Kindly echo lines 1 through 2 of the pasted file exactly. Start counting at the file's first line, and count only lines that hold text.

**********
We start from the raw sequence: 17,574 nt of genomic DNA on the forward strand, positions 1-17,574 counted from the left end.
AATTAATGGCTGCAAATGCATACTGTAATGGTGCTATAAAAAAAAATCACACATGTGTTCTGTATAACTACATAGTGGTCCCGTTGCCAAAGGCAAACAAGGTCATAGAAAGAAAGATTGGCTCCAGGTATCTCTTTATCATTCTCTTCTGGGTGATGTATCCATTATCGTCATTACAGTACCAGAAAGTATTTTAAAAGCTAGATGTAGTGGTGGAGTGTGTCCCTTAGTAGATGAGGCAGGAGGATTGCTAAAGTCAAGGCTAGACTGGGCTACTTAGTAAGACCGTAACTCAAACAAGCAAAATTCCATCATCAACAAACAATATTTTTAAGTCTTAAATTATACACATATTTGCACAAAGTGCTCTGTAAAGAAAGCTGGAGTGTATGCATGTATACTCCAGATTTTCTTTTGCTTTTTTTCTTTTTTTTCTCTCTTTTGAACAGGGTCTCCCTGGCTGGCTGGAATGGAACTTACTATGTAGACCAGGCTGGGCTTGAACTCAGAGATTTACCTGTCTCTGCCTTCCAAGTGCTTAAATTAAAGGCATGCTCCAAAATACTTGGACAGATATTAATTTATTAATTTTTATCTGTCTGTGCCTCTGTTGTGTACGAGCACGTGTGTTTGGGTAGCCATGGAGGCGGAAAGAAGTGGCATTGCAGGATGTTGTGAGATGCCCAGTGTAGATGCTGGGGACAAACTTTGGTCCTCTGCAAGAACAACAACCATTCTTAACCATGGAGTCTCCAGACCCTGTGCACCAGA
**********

We start from the raw sequence: 17,574 nt of genomic DNA on the forward strand, positions 1-17,574 counted from the left end.
AATTAATGGCTGCAAATGCATACTGTAATGGTGCTATAAAAAAAAATCACACATGTGTTCTGTATAACTACATAGTGGTCCCGTTGCCAAAGGCAAACAAGGTCATAGAAAGAAAGATTGGCTCCAGGTATCTCTTTATCATTCTCTTCTGGGTGATGTATCCATTATCGTCATTACAGTACCAGAAAGTATTTTAAAAGCTAGATGTAGTGGTGGAGTGTGTCCCTTAGTAGATGAGGCAGGAGGATTGCTAAAGTCAAGGCTAGACTGGGCTACTTAGTAAGACCGTAACTCAAACAAGCAAAATTCCATCATCAACAAACAATATTTTTAAGTCTTAAATTATACACATATTTGCACAAAGTGCTCTGTAAAGAAAGCTGGAGTGTATGCATGTATACTCCAGATTTTCTTTTGCTTTTTTTCTTTTTTTTCTCTCTTTTGAACAGGGTCTCCCTGGCTGGCTGGAATGGAACTTACTATGTAGACCAGGCTGGGCTTGAACTCAGAGATTTACCTGTCTCTGCCTTCCAAGTGCTTAAATTAAAGGCATGCTCCAAAATACTTGGACAGATATTAATTTATTAATTTTTATCTGTCTGTGCCTCTGTTGTGTACGAGCACGTGTGTTTGGGTAGCCATGGAGGCGGAAAGAAGTGGCATTGCAGGATGTTGTGAGATGCCCAGTGTAGATGCTGGGGACAAACTTTGGTCCTCTGCAAGAACAACAACCATTCTTAACCATGGAGTCTCCAGACCCTGTGCACCAGA